Richard C. Benson, the former Paul and Dorothea Torgersen Chair of Engineering and dean of the College of Engineering at Virginia Tech, has been conferred the title of Paul and Dorothea Torgersen Chair of Engineering Emeritus and Dean Emeritus by the Virginia Tech Board of Visitors.

The emeritus title may be conferred on retired professors, associate professors, and administrative officers who are specially recommended to the board by Virginia Tech President Tim Sands. Nominated individuals who are approved by the board receive an emeritus certificate from the university.

Benson came to Virginia Tech in 2005 and brought with him a commitment to excellence in research, teaching, and service to every element of his leadership. During his 11-year tenure, the College of Engineering achieved record growth and even greater national and international stature.

Benson encouraged his faculty to adopt a hands-on, minds-on philosophy of learning, producing engineering graduates that are considered among the most desirable by employers.

The College of Engineering climbed to its highest ranking in the National Science Foundation’s report on engineering schools’ research expenditures under Benson's leadership. The 2016 survey, reporting on figures for fiscal year 2014, shows the college at eighth place with $228.5 million in research expenditures. 

In 2014, Benson presided over the opening of Goodwin Hall, a $100 million building that includes eight classrooms, an auditorium, and more than 40 instructional and research laboratories and offices for the mechanical engineering, aerospace and ocean engineering, engineering education, and chemical engineering departments, and the internationally celebrated Terrestrial Robotics Engineering and Controls Lab.

Over the past decade, Virginia Tech engineering students routinely participated in many design competitions, and in several cases won them. In an international competition, Virginia Tech’s Robotics and Mechanisms Laboratory team dominated the 2011 humanoid robot soccer competition known as RoboCup, winning the Louis Vuitton Humanoid Cup, the competition’s version of the Fédération Internationale de Football Association’s World Cup. The team repeated its domination in 2012 in Mexico City, taking the top spot in adult- and kid-sized divisions.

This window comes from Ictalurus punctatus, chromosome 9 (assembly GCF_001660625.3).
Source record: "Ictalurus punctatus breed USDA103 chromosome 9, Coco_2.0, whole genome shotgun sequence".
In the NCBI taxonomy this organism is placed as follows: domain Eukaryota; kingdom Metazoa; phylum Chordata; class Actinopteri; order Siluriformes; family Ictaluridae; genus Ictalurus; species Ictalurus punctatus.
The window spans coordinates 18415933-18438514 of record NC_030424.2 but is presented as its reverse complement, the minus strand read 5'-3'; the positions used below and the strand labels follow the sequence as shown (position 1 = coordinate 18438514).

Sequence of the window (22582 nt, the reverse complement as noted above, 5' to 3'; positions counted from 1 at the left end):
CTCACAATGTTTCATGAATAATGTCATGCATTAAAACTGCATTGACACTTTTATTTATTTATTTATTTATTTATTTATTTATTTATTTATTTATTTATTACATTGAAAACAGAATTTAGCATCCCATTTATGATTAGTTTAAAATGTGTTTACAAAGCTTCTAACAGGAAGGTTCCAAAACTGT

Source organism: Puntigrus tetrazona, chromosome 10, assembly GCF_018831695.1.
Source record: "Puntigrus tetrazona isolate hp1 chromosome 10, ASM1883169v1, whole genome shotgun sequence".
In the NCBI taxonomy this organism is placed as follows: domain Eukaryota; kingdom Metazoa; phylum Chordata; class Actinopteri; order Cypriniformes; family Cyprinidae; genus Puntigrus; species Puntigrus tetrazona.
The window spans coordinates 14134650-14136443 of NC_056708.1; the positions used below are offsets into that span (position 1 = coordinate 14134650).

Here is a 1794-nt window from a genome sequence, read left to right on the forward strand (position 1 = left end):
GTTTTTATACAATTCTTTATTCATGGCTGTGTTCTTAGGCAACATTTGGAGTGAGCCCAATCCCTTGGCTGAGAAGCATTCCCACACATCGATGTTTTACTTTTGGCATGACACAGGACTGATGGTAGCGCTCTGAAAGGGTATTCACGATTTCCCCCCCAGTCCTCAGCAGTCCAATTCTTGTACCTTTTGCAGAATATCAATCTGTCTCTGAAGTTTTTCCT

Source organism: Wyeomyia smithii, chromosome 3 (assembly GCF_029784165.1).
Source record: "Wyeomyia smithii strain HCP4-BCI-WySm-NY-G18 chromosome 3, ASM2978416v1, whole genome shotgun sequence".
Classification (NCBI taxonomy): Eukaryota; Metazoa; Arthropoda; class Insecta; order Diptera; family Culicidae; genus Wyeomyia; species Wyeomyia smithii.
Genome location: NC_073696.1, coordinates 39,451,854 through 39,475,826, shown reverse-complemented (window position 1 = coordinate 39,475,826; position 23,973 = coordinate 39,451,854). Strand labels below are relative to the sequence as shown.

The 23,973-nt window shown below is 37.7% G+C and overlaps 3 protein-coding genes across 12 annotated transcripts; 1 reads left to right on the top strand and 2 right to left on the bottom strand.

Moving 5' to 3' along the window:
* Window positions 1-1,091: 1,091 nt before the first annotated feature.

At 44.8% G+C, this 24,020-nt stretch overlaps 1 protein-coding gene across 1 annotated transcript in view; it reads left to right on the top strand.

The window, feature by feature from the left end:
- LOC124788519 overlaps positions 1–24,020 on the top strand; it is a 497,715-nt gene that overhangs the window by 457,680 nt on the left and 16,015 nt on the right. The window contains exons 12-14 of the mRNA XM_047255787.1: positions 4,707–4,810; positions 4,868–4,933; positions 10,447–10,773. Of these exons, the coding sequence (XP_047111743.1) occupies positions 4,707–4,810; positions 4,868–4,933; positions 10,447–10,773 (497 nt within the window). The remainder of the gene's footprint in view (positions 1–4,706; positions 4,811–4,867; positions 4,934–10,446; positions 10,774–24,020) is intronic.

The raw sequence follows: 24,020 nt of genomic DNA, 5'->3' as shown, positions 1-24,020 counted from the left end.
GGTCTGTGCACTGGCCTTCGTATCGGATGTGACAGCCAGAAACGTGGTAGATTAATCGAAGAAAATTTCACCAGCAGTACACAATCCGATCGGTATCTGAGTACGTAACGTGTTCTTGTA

In 2016, the Hybrid Electric Vehicle Team of Virginia Tech placed second in the EcoCAR 3 Advanced Vehicle Technology Competition, a four-year design competition that seeks to inspire science and engineering students to integrate hybrid-electric designs in efforts to reduce the environmental impact of the vehicle while retaining the muscle and performance of the iconic Camaro car brand.

Also on the global stage, Virginia Tech’s Hyperloop student team placed fourth among 120 teams representing top universities in the design phase of the Hyperloop transportation system. The project, initiated by SpaceX and Tesla founder Elon Musk, is a high-speed transportation system using a near-vacuum tube to propel a passenger-carrying pod at speeds potentially in excess of 700 miles per hour. The goal is to reinvent the transportation system by eliminating barriers of time and distance by using Hyperloop transport to move cargo and passengers immediately, safely, efficiently, and sustainably. Teams will test their human-scale pods during a competition weekend at the track, scheduled for Jan. 27-29, 2017.

Benson helped facilitate the partnership between Wake Forest University with its premier medical facility and Virginia Tech faculty in the School of Biomedical Engineering and Sciences. The school has garnered international acclaim and scores of media headlines in a number of areas, most notably with its work into helmet research and head-injury prevention.

Benson also championed the creation of the Institute for Critical Technology and Applied Science, which is fast becoming a major, nationally prominent home for high-end, interdisciplinary research in the physical and engineering sciences.

Prior to coming to Virginia Tech, Benson was head of the Department of Mechanical Engineering at Pennsylvania State University.

He received his bachelor’s degree from Princeton University, a master’s degree from the University of Virginia, and a Ph.D. from the University of California at Berkeley.

Benson left Virginia Tech in 2016 to become president at the University of Texas at Dallas.

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